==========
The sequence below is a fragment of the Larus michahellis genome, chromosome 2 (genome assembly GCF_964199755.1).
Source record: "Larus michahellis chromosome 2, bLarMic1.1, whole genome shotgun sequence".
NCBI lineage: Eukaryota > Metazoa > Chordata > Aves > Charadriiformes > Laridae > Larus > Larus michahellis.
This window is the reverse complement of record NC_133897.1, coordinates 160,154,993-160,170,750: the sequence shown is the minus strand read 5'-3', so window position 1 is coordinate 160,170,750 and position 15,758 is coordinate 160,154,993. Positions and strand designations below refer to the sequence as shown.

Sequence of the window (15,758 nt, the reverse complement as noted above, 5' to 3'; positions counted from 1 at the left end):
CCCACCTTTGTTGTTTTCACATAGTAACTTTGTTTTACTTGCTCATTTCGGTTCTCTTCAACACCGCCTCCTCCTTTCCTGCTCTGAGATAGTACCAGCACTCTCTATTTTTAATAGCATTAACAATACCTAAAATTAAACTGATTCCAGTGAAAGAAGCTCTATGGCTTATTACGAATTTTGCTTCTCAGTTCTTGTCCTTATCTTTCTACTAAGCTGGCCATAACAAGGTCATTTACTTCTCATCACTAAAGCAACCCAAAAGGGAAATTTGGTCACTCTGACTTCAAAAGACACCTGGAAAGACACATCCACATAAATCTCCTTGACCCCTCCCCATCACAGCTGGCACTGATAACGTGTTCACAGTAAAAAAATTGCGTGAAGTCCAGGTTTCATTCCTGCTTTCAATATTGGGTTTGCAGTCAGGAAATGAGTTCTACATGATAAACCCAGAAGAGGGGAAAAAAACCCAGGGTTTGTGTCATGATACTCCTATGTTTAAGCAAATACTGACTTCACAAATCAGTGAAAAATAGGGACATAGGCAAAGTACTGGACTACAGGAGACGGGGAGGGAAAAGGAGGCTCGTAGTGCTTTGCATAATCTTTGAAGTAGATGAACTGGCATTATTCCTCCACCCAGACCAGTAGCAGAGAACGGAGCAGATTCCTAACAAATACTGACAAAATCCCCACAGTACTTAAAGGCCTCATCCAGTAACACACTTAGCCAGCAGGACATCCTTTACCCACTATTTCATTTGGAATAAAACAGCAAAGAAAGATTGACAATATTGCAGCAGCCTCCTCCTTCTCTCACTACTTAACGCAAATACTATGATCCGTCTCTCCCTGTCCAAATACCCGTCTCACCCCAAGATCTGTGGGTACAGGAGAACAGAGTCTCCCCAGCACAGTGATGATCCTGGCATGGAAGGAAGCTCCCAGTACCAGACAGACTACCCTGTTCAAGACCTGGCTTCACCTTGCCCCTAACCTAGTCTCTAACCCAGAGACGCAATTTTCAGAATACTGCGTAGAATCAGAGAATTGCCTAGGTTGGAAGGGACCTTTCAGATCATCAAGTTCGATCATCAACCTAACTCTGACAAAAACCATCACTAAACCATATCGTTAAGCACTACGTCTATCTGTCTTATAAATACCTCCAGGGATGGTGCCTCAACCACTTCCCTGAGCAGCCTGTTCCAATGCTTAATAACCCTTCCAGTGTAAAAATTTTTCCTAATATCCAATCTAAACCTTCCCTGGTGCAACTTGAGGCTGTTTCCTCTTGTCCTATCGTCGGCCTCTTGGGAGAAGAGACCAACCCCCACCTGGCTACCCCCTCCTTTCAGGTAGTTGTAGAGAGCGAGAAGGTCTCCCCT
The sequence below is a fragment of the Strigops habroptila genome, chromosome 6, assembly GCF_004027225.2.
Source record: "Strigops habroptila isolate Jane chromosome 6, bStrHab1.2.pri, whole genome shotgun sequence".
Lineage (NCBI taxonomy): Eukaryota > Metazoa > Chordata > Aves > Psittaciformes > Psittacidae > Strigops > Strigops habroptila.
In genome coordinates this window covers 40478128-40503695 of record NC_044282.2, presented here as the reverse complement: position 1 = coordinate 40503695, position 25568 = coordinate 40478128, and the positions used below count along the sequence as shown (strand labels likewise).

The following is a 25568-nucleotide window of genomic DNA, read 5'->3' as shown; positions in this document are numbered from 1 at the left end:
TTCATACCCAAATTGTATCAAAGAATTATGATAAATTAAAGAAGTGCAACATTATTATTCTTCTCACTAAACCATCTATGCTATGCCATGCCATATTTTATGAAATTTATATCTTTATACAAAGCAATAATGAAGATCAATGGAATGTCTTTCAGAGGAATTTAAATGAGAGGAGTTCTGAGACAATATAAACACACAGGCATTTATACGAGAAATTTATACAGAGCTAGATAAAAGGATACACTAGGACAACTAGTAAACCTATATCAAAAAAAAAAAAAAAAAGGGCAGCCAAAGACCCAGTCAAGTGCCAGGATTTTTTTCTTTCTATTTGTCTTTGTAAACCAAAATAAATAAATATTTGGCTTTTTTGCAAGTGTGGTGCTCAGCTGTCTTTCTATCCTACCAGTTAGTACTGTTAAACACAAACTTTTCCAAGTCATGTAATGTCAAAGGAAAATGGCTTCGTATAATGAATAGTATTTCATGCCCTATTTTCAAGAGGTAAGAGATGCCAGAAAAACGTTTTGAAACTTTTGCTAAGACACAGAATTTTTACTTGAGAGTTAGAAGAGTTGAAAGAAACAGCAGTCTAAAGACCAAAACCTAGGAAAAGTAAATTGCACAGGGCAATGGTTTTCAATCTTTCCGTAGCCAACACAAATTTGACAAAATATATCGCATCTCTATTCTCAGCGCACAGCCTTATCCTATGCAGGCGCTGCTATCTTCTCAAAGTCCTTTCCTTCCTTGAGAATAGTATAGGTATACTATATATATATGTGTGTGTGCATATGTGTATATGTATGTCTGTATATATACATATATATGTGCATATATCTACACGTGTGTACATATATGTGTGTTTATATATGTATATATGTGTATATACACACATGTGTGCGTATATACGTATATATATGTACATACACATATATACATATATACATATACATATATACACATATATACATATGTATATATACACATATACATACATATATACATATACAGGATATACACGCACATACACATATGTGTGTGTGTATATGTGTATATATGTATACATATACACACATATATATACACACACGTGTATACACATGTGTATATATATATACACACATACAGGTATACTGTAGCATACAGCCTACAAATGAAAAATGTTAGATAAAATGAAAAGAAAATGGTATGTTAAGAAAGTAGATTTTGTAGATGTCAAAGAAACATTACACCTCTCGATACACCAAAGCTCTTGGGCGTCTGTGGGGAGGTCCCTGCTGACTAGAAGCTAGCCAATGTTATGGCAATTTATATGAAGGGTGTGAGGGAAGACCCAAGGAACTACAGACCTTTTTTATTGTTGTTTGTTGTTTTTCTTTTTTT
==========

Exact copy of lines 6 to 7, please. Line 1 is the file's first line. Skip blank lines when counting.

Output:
CCCACCTTTGTTGTTTTCACATAGTAACTTTGTTTTACTTGCTCATTTCGGTTCTCTTCAACACCGCCTCCTCCTTTCCTGCTCTGAGATAGTACCAGCACTCTCTATTTTTAATAGCATTAACAATACCTAAAATTAAACTGATTCCAGTGAAAGAAGCTCTATGGCTTATTACGAATTTTGCTTCTCAGTTCTTGTCCTTATCTTTCTACTAAGCTGGCCATAACAAGGTCATTTACTTCTCATCACTAAAGCAACCCAAAAGGGAAATTTGGTCACTCTGACTTCAAAAGACACCTGGAAAGACACATCCACATAAATCTCCTTGACCCCTCCCCATCACAGCTGGCACTGATAACGTGTTCACAGTAAAAAAATTGCGTGAAGTCCAGGTTTCATTCCTGCTTTCAATATTGGGTTTGCAGTCAGGAAATGAGTTCTACATGATAAACCCAGAAGAGGGGAAAAAAACCCAGGGTTTGTGTCATGATACTCCTATGTTTAAGCAAATACTGACTTCACAAATCAGTGAAAAATAGGGACATAGGCAAAGTACTGGACTACAGGAGACGGGGAGGGAAAAGGAGGCTCGTAGTGCTTTGCATAATCTTTGAAGTAGATGAACTGGCATTATTCCTCCACCCAGACCAGTAGCAGAGAACGGAGCAGATTCCTAACAAATACTGACAAAATCCCCACAGTACTTAAAGGCCTCATCCAGTAACACACTTAGCCAGCAGGACATCCTTTACCCACTATTTCATTTGGAATAAAACAGCAAAGAAAGATTGACAATATTGCAGCAGCCTCCTCCTTCTCTCACTACTTAACGCAAATACTATGATCCGTCTCTCCCTGTCCAAATACCCGTCTCACCCCAAGATCTGTGGGTACAGGAGAACAGAGTCTCCCCAGCACAGTGATGATCCTGGCATGGAAGGAAGCTCCCAGTACCAGACAGACTACCCTGTTCAAGACCTGGCTTCACCTTGCCCCTAACCTAGTCTCTAACCCAGAGACGCAATTTTCAGAATACTGCGTAGAATCAGAGAATTGCCTAGGTTGGAAGGGACCTTTCAGATCATCAAGTTCGATCATCAACCTAACTCTGACAAAAACCATCACTAAACCATATCGTTAAGCACTACGTCTATCTGTCTTATAAATACCTCCAGGGATGGTGCCTCAACCACTTCCCTGAGCAGCCTGTTCCAATGCTTAATAACCCTTCCAGTGTAAAAATTTTTCCTAATATCCAATCTAAACCTTCCCTGGTGCAACTTGAGGCTGTTTCCTCTTGTCCTATCGTCGGCCTCTTGGGAGAAGAGACCAACCCCCACCTGGCTACCCCCTCCTTTCAGGTAGTTGTAGAGAGCGAGAAGGTCTCCCCT
The sequence below is a fragment of the Strigops habroptila genome, chromosome 6, assembly GCF_004027225.2.